Lake Forest Hospital's emergency room has launched an online check-in system for patients with nonlife-threatening illnesses.
Beginning July 1, patients were able to complete online forms to start the check-in process and let ER staff know when to expect them. The online check-in started at its related Northwestern Grayslake Emergency Center last summer, said spokeswoman Kelly Klopp.
The triaged-based protocol of the emergency room always has precedence, so if a patient has checked-in online and arrives at the ER at the confirmed time, but another patient with more critical needs comes in at the same time, the patient with the more critical need must be treated first, Klopp said.
"However, if a patient has reserved a time online and comes to the ER at the same time that a patient with the same condition presents, the person who has checked-in online would be seen first," Klopp said. "The person who checked-in online has been waiting at home instead of the ER waiting room."
Lake Forest Hospital, part of Northwestern Medicine, is among a growing number of hospitals to provide online check-in or other mobile information about wait times in the ERs. Such check-in may save patients from sitting too long in a waiting room and lets them offer their information to medical staff in advance. Patients also can get a time frame on when they could get medical attention.
For example, Edward Hospital, in Naperville and Plainfield, offers wait times via text and online, and an app for iPhones. The system offers current wait times. But so far, Edward doesn't offer online check-in, said spokesman Keith Hartenberger.
Arlington Heights-based Alexian Brothers Health System -- which includes Alexian Brothers Medical Center in Elk Grove Village and St. Alexius Medical Center in Hoffman Estates -- started online appointment registration for the ER and the immediate care centers in late 2012. The health system then used online appointment registration for a group of primary care physicians a year later. It added online appointment registration for laboratory visits in May.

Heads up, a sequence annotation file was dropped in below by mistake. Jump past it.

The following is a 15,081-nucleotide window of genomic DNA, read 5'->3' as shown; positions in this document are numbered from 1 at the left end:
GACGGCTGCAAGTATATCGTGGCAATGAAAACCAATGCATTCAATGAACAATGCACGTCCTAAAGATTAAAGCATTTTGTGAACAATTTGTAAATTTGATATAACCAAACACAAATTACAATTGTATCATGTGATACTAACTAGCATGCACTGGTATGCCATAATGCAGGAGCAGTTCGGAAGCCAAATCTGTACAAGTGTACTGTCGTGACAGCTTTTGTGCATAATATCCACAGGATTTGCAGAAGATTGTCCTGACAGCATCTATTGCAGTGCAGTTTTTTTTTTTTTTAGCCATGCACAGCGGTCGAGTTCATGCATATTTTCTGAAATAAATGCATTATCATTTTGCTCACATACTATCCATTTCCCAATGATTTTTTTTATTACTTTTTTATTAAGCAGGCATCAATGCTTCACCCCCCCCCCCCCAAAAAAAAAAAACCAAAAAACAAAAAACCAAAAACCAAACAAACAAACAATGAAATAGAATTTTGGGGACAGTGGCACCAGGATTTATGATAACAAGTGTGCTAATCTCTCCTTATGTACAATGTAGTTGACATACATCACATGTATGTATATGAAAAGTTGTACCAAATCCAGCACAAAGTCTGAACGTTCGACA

Of the nearly 10,000 scheduled visits since the system went live, nearly half have been for the seven immediate care sites, followed by the two ERs, primary care physicians and, finally, the laboratory. The immediate care sites average about 240 registrations per month, said Andrew J. Snyder, Alexian vice president of marketing.
In general, such check-ins offer a list of wait times in the ER, a menu of times to select for your arrival, your information and reason for the visit.
At Lake Forest, patients can go to www.lfh.org/express and use the online form. A confirmation email is sent to the patient, who can then arrive at the estimated time for treatment. There is no cost to use the service, hospital officials said.
The advance online check-in is primarily used by people with the flu, fever, colds; sinus infections and urinary tract infections; strains and sprains; poison ivy, animal and bug bites; rashes and sunburns, the hospital has found.
In general, filling out an online form won't put you at the front of the line once you arrive at an ER, said Mark Reiter, president of the American Academy of Emergency Medicine, based in Milwaukee, Wisconsin.
The AAEM, and other emergency medical associations, do not yet track how many hospitals offer online check-in or whether it provides any more efficiency in the ER experience for patients.
"It essentially lets the emergency room know that you are coming and to share some information up front about your chief complaint," Reiter said. "It doesn't move you up the queue any faster. All emergency rooms in the country have to follow federal law that says patients need to be treated equally and in a fair process and in a timely manner."
Basically, online check-in is another tool for tech-savvy patients, he noted.
"It's just another way to reach out to patients," Reiter said.
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